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PULS was a thick gruel or porridge made of spelt (far, ador): as regards this grain, see AGRICULTURA Vol. 1. pp. 64 f. We are told that this porridge formed the staple of Roman food in early times in place of bread (Varro, L. L. 5.105; Plin. Nat. 18.83): Pliny adds that for this reason puls was still used in sacred rites (cf. Juv. 16.39; Arnob. 2.21). As it was a national dish of the early Romans, we find pultiphagus in Plaut. Mostell. 818, used to describe a Roman, or “barbarus” (cf. Id. Poen. prol. 54). It remained a common food for the poorer class or those who affected homely fare (Juv. 14.170; Mart. 5.78, 13.8; Ammian. 25.2, 2). This dish of puls must be distinguished from the later introduction polenta, which was made of barley-meal (Plin. Nat. 18.72), and was borrowed from Greece, “videtur tam puls ignota Graeciae fuisse, quam Italiae polenta” (Id. ib. § 84). It was, in fact, the Greek μᾶζα in its more fluid state. The name polenta has now been transferred to a different substitute for puls. It is a stiff porridge of Indian meal, and is at the present [p. 2.526]time a principal food of the peasants in North Italy. (Marquardt, Privatleben, p. 415; Becker-Göll, Gallus, 3.313; Charikles, 2.312.)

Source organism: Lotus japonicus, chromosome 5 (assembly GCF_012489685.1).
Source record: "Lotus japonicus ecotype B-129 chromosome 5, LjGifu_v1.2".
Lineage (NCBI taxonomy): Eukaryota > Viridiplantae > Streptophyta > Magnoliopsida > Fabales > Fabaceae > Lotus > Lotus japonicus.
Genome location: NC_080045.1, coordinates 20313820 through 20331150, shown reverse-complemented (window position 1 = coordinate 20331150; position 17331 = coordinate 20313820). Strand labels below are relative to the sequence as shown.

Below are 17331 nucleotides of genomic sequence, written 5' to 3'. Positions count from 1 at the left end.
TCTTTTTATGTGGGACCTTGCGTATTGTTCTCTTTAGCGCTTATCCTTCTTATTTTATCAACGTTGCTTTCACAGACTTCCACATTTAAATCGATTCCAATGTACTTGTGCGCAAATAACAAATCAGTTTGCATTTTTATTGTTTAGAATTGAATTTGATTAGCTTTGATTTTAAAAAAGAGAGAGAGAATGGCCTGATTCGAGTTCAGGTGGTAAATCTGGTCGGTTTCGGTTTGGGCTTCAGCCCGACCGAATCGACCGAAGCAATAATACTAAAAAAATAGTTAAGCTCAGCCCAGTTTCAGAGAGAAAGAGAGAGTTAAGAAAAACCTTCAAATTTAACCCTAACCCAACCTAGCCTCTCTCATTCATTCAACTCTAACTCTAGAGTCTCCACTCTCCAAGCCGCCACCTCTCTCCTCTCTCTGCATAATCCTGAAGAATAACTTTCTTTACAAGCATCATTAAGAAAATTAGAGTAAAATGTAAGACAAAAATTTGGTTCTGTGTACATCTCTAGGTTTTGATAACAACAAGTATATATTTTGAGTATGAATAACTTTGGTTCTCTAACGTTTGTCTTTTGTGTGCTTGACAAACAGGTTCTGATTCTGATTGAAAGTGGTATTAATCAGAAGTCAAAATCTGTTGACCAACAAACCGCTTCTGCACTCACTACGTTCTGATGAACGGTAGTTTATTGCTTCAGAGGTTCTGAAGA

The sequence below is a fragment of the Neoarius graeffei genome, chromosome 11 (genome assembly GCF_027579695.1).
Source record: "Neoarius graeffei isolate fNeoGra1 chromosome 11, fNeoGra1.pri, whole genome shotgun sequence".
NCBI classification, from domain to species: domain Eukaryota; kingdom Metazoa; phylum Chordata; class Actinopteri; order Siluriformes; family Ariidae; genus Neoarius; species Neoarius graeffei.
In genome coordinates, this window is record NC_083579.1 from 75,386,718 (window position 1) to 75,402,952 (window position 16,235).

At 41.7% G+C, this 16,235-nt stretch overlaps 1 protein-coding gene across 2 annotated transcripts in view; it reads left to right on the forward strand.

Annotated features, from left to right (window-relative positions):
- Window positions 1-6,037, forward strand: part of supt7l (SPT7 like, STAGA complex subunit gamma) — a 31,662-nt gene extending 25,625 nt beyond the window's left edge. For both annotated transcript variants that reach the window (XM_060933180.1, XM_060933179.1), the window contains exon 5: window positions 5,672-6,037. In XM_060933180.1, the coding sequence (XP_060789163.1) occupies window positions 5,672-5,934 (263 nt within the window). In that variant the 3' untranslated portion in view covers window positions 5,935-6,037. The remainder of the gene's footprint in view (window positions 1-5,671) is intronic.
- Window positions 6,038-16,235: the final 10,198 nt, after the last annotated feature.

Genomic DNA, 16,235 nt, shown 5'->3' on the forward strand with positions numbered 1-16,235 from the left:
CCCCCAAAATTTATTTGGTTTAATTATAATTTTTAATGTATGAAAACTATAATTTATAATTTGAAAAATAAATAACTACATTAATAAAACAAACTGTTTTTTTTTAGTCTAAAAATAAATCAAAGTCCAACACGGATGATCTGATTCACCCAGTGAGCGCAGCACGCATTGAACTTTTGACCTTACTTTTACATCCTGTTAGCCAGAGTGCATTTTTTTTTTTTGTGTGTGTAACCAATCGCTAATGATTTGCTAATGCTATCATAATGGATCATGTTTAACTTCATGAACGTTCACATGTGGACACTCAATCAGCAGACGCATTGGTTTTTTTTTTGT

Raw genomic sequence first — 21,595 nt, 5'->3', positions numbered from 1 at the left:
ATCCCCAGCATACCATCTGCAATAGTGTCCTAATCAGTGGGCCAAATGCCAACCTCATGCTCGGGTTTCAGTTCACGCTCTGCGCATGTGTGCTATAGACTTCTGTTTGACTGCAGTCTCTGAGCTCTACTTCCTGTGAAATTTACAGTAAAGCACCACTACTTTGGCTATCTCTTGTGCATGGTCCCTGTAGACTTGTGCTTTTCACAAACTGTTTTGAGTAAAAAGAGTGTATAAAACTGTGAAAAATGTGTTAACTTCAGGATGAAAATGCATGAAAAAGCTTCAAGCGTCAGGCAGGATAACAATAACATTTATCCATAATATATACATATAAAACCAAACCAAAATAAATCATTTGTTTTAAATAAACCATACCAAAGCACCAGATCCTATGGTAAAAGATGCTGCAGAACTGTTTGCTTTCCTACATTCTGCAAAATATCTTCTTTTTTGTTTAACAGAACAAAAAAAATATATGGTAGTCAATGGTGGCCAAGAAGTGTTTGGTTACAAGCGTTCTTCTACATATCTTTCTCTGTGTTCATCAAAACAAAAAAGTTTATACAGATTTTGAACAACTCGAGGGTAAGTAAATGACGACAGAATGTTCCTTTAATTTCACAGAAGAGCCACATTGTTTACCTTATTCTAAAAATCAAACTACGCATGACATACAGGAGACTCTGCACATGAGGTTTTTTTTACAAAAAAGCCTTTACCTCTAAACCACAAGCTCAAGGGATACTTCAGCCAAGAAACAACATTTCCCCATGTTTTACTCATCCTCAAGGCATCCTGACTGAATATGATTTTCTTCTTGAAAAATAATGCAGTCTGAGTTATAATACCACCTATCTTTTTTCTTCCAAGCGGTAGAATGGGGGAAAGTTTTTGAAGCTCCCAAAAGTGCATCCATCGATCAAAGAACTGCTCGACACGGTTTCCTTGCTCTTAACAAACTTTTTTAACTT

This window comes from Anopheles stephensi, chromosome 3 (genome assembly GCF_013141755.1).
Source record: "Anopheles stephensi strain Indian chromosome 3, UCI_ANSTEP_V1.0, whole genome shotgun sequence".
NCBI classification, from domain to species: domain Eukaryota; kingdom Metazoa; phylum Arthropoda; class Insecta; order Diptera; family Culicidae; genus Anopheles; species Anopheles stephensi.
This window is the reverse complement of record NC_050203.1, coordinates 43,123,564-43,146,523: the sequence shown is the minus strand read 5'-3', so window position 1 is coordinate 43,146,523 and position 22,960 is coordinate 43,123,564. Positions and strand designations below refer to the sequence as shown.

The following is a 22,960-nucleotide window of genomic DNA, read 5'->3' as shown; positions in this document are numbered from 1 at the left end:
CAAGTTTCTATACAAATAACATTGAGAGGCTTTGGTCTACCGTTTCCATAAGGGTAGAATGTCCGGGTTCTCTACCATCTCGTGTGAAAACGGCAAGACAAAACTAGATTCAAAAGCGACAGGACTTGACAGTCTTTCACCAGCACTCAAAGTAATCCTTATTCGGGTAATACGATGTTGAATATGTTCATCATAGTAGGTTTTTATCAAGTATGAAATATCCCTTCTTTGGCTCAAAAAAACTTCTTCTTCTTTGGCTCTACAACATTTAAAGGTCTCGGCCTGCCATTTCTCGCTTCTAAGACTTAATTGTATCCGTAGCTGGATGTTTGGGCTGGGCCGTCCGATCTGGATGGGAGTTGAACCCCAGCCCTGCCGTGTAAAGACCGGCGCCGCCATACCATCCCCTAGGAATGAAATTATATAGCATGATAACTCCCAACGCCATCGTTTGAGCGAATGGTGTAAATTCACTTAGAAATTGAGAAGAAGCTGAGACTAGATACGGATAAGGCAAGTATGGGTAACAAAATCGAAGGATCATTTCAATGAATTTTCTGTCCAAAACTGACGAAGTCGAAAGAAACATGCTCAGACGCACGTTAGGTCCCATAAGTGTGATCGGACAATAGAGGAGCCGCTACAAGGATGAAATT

hide References (5 total)
  • Cross-references from this page (5):
    • Pliny the Elder, Naturalis Historia, 18.72
    • Pliny the Elder, Naturalis Historia, 18.83
    • Ammianus Marcellinus, Rerum Gestarum, 25.2.2
    • Martial, Epigrammata, 13.8
    • Martial, Epigrammata, 5.78
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